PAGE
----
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Re: [doc] Vector operations


On Thu, Oct 11, 2012 at 11:25 AM, Marc Glisse <marc.glisse@inria.fr> wrote:
> Hello,
>
> this documents both my latest C++ FE patch, something I noticed while doing
> the FE work (shifts can mix vectors and scalars) and the result of the
> conversation with Richard B on how the middle-end should model vector truth
> values. The patch is a little early compared to the code (VEC_COND_EXPR
> still requires a comparison as first argument) but that shouldn't take too
> long to fix and it documents the intent.

Ok.

Many thanks,
Richard.

> 2012-10-11  Marc Glisse  <marc.glisse@inria.fr>
>
>         * doc/extend.texi (Vector Extensions): C++ improvements.
>         * doc/generic.texi (LSHIFT_EXPR, RSHIFT_EXPR): Mixed vector-scalar.
>         (LT_EXPR, LE_EXPR, GT_EXPR, GE_EXPR, EQ_EXPR, NE_EXPR): Specify
>         the vector case.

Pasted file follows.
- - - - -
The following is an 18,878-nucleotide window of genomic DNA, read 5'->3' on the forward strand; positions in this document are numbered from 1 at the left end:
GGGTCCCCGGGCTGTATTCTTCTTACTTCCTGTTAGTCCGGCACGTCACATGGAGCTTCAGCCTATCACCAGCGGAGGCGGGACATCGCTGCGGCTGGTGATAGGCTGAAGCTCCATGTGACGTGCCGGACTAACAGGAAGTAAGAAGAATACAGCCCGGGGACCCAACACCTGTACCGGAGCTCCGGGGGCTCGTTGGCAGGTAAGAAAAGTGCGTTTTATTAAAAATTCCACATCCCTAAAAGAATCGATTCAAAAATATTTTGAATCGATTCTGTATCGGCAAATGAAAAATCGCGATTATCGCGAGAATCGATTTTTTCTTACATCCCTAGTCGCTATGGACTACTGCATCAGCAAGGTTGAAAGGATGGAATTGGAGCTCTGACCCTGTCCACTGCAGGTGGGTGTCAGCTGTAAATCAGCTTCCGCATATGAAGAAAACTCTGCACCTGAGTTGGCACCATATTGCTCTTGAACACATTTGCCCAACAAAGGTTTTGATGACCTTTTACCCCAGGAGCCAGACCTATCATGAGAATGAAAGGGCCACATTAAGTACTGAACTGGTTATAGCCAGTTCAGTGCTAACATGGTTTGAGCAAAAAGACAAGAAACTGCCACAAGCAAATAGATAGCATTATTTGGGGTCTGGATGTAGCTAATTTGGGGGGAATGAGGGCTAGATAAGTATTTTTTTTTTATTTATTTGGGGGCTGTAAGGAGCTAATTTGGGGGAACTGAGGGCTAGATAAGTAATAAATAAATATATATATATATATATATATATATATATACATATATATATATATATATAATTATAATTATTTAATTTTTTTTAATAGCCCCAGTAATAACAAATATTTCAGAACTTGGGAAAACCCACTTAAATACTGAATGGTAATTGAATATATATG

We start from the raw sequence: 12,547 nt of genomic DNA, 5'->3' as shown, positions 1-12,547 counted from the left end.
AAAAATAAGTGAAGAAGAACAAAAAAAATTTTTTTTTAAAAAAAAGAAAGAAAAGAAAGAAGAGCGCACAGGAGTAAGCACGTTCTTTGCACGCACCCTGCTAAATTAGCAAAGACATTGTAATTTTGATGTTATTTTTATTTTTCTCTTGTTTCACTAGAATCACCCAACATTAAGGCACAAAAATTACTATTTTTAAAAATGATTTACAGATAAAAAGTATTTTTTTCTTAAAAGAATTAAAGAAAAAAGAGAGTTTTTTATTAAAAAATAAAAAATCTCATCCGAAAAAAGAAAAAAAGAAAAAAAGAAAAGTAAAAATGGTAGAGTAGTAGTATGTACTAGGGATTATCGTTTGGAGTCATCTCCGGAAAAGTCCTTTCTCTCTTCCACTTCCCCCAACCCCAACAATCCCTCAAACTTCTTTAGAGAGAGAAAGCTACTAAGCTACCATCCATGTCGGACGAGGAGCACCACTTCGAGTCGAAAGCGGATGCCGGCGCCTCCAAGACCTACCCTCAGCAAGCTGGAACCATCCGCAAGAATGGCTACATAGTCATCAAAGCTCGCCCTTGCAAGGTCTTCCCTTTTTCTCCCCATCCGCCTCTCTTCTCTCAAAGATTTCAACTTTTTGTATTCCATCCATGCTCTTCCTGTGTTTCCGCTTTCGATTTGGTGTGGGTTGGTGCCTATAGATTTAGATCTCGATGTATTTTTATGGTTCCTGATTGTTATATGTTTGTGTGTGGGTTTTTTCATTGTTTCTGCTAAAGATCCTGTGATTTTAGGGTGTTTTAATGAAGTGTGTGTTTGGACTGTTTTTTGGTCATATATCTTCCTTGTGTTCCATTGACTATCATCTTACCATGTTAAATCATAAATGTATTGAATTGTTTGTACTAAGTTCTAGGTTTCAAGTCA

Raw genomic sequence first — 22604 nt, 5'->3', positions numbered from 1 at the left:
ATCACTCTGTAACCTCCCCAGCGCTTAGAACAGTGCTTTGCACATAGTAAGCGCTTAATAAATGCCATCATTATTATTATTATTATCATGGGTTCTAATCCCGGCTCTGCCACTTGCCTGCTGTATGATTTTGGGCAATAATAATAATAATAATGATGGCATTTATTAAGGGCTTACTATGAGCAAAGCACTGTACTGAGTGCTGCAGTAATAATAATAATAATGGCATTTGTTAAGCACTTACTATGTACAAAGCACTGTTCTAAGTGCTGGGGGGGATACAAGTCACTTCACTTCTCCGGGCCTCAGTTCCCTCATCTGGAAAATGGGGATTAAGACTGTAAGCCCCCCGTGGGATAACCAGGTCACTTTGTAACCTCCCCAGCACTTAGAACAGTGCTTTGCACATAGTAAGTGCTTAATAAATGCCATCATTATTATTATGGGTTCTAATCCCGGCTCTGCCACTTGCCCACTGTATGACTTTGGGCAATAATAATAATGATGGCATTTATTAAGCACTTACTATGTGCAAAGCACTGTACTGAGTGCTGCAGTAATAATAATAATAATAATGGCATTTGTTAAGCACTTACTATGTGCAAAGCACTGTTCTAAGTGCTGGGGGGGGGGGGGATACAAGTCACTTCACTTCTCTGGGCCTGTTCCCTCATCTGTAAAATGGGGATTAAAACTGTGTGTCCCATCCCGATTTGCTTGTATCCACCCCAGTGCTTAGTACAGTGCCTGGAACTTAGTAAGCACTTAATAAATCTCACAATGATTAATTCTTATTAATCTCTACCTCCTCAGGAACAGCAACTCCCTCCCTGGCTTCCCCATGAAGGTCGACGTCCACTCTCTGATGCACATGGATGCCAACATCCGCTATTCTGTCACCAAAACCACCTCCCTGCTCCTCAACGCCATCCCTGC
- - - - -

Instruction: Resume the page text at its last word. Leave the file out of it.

>         (VEC_COND_EXPR): Document it.
>
> --
> Marc Glisse
> Index: doc/generic.texi
> ===================================================================
> --- doc/generic.texi    (revision 192348)
> +++ doc/generic.texi    (working copy)
> @@ -1381,21 +1381,22 @@ a fixed-point value to a floating-point
>
>  @item LSHIFT_EXPR
>  @itemx RSHIFT_EXPR
>  These nodes represent left and right shifts, respectively.  The first
>  operand is the value to shift; it will always be of integral type.  The
>  second operand is an expression for the number of bits by which to
>  shift.  Right shift should be treated as arithmetic, i.e., the
>  high-order bits should be zero-filled when the expression has unsigned
>  type and filled with the sign bit when the expression has signed type.